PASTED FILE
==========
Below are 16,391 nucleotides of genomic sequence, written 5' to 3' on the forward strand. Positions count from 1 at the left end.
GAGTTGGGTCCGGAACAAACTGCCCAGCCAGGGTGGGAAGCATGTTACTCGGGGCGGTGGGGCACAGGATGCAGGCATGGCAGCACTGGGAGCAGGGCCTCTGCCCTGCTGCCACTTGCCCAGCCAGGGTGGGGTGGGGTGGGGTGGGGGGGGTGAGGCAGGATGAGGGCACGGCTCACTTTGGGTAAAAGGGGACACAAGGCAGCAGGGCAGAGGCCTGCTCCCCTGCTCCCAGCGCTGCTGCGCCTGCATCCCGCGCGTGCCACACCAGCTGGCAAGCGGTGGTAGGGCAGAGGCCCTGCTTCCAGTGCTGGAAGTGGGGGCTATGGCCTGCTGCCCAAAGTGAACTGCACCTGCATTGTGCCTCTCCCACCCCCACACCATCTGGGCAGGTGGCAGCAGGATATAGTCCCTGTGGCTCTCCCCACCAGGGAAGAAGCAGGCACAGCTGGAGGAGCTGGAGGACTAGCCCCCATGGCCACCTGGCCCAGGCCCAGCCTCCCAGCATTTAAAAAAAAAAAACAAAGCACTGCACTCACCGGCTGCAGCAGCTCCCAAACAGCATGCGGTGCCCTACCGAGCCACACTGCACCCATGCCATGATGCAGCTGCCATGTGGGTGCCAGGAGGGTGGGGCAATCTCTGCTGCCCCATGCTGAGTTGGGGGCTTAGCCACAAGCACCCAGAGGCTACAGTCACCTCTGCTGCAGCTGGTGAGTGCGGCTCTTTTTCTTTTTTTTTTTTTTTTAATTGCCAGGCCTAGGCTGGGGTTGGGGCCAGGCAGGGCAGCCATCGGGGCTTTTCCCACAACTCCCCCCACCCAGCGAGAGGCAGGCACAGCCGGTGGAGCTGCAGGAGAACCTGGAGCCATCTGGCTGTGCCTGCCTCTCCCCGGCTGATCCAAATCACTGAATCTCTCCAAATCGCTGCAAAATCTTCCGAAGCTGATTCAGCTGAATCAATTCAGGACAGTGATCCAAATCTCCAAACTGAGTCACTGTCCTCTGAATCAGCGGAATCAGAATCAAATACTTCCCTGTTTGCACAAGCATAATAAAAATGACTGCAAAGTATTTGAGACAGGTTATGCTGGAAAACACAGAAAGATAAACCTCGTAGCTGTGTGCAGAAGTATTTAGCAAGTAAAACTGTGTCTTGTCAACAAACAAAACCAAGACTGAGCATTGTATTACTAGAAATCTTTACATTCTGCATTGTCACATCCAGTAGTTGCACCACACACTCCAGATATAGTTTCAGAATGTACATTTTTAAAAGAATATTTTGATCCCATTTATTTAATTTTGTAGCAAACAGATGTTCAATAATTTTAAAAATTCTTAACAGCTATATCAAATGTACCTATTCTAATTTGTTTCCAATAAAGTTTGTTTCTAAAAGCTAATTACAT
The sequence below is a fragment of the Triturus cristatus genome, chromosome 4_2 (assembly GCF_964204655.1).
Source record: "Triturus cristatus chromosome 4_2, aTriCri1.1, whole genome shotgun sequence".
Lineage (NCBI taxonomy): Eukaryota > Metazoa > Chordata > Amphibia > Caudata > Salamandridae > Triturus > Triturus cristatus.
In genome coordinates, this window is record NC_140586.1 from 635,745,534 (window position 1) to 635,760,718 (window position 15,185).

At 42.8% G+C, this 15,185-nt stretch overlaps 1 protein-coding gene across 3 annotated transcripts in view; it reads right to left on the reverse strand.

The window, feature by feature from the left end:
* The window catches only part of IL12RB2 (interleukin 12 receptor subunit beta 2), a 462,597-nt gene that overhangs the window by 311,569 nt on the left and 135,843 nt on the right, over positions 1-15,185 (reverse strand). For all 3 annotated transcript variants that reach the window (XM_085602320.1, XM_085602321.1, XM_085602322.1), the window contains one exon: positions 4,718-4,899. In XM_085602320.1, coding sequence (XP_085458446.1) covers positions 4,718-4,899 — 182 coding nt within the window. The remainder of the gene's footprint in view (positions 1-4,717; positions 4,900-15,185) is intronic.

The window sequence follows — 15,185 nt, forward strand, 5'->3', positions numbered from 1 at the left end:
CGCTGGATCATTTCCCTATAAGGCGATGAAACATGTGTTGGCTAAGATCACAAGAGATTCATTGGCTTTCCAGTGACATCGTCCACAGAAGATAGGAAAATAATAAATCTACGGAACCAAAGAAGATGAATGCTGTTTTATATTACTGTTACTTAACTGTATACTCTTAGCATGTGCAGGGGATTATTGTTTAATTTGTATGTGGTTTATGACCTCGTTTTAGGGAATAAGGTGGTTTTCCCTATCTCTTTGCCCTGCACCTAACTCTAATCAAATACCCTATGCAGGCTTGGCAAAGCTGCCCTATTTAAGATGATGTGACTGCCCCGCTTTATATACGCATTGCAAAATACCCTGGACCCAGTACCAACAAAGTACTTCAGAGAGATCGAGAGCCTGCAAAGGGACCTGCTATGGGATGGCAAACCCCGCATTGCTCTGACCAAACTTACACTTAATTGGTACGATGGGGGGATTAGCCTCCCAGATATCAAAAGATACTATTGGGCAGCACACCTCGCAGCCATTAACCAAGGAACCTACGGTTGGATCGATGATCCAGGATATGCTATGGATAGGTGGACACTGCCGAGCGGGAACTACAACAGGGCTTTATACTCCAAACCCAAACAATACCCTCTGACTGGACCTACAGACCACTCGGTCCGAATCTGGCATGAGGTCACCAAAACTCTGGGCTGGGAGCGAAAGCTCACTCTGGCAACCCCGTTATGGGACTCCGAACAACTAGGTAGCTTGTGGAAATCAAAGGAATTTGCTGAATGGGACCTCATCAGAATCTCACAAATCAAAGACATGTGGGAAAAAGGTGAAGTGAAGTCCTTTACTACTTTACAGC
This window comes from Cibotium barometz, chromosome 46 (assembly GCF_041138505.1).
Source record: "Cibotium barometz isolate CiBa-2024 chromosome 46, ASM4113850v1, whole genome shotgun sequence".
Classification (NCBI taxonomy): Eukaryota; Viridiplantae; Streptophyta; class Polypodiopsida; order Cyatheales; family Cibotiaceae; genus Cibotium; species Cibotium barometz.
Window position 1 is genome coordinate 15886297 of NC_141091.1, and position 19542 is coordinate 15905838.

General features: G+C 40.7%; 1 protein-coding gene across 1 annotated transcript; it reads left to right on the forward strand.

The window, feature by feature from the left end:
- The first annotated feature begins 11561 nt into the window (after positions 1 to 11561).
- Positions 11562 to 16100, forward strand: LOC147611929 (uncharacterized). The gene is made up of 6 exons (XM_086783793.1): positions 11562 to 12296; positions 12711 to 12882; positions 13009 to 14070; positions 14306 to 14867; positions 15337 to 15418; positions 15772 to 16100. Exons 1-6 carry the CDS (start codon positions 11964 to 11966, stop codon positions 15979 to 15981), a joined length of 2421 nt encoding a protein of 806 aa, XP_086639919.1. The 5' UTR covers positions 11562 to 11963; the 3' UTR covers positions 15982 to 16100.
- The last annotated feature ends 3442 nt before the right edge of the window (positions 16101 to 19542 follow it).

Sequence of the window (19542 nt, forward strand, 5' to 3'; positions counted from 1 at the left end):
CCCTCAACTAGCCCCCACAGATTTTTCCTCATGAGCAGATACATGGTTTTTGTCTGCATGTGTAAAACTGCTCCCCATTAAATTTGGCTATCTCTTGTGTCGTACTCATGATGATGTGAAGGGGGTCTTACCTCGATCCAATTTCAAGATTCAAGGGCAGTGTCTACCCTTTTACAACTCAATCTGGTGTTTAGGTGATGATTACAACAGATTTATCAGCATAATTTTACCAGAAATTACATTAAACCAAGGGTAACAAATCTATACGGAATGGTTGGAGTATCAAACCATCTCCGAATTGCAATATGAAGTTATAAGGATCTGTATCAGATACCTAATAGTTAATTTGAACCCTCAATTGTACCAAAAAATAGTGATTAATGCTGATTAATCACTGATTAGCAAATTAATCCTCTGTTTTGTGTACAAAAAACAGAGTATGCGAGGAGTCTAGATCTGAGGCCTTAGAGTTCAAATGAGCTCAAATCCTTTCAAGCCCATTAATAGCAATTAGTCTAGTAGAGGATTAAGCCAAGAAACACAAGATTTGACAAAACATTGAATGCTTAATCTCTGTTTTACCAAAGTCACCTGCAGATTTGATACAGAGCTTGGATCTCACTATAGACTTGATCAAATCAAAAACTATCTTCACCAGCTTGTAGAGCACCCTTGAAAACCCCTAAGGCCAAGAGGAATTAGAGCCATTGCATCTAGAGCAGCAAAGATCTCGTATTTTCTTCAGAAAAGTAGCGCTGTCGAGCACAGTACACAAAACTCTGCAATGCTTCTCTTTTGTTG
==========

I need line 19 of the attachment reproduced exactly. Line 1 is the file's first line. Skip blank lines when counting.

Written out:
- Positions 11562 to 16100, forward strand: LOC147611929 (uncharacterized). The gene is made up of 6 exons (XM_086783793.1): positions 11562 to 12296; positions 12711 to 12882; positions 13009 to 14070; positions 14306 to 14867; positions 15337 to 15418; positions 15772 to 16100. Exons 1-6 carry the CDS (start codon positions 11964 to 11966, stop codon positions 15979 to 15981), a joined length of 2421 nt encoding a protein of 806 aa, XP_086639919.1. The 5' UTR covers positions 11562 to 11963; the 3' UTR covers positions 15982 to 16100.